Sure, you can always talk to the thing and ask it to open any of those items. But often, especially in an office, it's faster and easier to tap a screen than to have a conversation with a robot — if, that is, the thing you need is actually just one tap away.

Smart Display wish #4: A smarter calling system

One Smart Display feature that's already quite useful in the workplace is the ability to make an outgoing call to anyone, anywhere, using your own regular number. And there's an opportunity here for Google to build on that same capability and really turn things up a notch.

First, what if a Smart Display were able to receive calls, too, so you could have incoming calls to your cell number show up on that screen during the day? They'd be easier to answer and offer better audio quality than what you'd get on your mobile device, and they wouldn't require you to futz around with your phone or drain your device's limited battery power whilst speaking, either.

Next, let's take it a step further: What if the system really flexed its intelligence and routed your incoming calls to the Smart Display only when it knew you were in the same physical location? I don't know about you, but I'd buy such a product in a heartbeat.

Something like that would likely require the use of Google Fi or Google Voice in order to make sense, but with those services in place (and location data from your phone to go along with 'em), it certainly seems feasible. And building in a tie-in with those sorts of services would only stand to benefit Google, anyway — so win-win, right?

Smart Display wish #5: A smarter conferencing system

While we're on the subject of phone calls, think how helpful a Smart Display could be if it would allow you to make multiperson conference calls in addition to regular one-on-one calls.

That could happen on a couple of different levels: with the regular voice-calling feature, of course, but also with the Smart Display's Duo-enabled video-calling option. (While the Smart Display does support video calls via Duo already — and Duo itself does support multiperson calls — the Smart Display vexingly doesn't support multiperson video calls as of this moment.)

That alone could make a Smart Display worth having in the workplace.

Smart Display wish #6: A smarter note-taking system

This one seems so obvious it almost hurts, but a Smart Display should be able to take notes — not to mention allow you to pull up and view your notes and pin individual notes to the screen — and the fact that the Smart Display still doesn't integrate even with Google's own Google Keep note-taking service is just plain embarrassing at this point.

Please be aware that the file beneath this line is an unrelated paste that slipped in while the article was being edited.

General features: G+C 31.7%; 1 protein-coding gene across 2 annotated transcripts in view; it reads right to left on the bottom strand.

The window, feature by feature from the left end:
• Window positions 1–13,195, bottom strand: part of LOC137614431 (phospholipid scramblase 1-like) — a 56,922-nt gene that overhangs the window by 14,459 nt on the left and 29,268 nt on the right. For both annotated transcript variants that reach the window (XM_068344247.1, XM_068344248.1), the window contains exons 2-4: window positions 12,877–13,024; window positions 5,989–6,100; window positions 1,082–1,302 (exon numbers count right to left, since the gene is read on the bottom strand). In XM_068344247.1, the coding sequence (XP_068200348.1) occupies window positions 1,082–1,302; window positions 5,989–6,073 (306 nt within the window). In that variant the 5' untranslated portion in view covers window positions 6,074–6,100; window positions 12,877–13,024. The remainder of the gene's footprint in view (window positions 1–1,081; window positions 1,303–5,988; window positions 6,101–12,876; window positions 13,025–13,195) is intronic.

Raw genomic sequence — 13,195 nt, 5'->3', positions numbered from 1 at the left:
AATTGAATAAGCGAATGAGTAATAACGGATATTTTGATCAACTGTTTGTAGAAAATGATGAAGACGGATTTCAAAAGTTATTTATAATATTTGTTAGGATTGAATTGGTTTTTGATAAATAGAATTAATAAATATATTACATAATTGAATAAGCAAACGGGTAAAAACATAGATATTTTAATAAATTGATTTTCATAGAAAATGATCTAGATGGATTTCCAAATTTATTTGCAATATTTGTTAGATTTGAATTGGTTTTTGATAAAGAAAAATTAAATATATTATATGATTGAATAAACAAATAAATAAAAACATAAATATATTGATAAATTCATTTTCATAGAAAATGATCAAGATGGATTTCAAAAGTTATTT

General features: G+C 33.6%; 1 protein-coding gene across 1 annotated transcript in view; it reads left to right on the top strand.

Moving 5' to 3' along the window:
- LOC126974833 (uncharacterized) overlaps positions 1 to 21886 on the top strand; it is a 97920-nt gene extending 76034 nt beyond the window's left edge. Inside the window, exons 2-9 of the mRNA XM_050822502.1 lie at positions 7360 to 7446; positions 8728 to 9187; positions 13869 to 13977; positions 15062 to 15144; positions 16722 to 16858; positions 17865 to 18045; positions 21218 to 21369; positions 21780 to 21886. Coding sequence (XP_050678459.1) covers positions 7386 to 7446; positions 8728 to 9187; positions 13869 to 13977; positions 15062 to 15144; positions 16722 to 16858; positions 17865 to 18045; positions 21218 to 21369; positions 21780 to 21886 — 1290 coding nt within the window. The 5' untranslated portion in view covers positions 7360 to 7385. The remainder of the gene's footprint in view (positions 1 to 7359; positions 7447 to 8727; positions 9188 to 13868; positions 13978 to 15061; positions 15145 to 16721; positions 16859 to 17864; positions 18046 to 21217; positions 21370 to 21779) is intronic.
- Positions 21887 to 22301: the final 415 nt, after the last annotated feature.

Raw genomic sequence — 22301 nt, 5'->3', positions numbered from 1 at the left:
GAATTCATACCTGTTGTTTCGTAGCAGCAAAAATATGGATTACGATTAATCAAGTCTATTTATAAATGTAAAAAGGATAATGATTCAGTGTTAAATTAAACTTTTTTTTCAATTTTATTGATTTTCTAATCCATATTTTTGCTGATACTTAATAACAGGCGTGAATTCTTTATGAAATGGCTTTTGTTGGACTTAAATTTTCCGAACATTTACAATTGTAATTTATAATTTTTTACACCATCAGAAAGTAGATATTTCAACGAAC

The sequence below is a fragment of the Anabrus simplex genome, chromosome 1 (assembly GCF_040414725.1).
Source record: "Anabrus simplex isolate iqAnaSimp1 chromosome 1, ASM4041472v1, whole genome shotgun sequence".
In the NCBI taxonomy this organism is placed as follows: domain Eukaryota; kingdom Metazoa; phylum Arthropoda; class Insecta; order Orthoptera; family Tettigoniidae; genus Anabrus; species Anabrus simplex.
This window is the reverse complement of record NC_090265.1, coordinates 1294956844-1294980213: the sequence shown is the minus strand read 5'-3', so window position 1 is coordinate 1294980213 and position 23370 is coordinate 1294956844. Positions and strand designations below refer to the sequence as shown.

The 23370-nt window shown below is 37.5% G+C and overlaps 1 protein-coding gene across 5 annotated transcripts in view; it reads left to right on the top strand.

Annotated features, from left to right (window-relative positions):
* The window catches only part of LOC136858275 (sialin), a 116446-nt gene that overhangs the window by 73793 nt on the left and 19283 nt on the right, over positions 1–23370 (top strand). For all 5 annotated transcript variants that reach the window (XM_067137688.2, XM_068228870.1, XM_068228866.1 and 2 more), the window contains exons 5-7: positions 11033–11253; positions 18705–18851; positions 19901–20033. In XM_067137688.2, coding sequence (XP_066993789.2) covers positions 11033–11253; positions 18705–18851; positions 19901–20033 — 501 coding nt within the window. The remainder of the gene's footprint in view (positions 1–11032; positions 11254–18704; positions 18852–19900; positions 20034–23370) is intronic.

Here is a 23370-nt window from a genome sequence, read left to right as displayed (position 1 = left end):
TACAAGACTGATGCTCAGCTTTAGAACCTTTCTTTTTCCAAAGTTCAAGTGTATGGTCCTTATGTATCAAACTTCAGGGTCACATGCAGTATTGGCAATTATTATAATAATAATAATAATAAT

Note to self, Smart Display team: Fix this omission already, won't ya?

Smart Display wish #7: Smarter third-party app integration

Ultimately, a Smart Display is only as intelligent as the ecosystem around it. As it stands now, you can connect your Google Assistant to third-party services using a utility like IFTTT — but the manner in which those connections appear on the Smart Display is still fairly limited.

Think of the possibilities, though: What if, for instance, the Smart Display had an easy way to let you send messages to any channel, group, or individual in an app like Slack? What if it could allow you to see new incoming work-related messages on your screen as they arrived? Or even allow you to keep a specific Slack channel open and readily available to see at a glance on its home screen?

Slack is just one example, of course. What's really needed is a system not only for connecting third-party services to Assistant but also for integrating them into the Smart Display in some clever and useful ways.

We're still in the early days for this type of technology, and the systems will invariably evolve over time — but the surface-level hardware progressions we're starting to hear rumblings about seem far less significant than the software-oriented advancements that should arrive alongside 'em. As we think ahead to Google's upcoming fall event and the Smart-Display-related announcements that are bound to surround it, here's hoping we see at least some of these more internal improvements that could truly transform the Smart Display experience and make it more intelligent than ever.

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[Android Intelligence videos at Computerworld]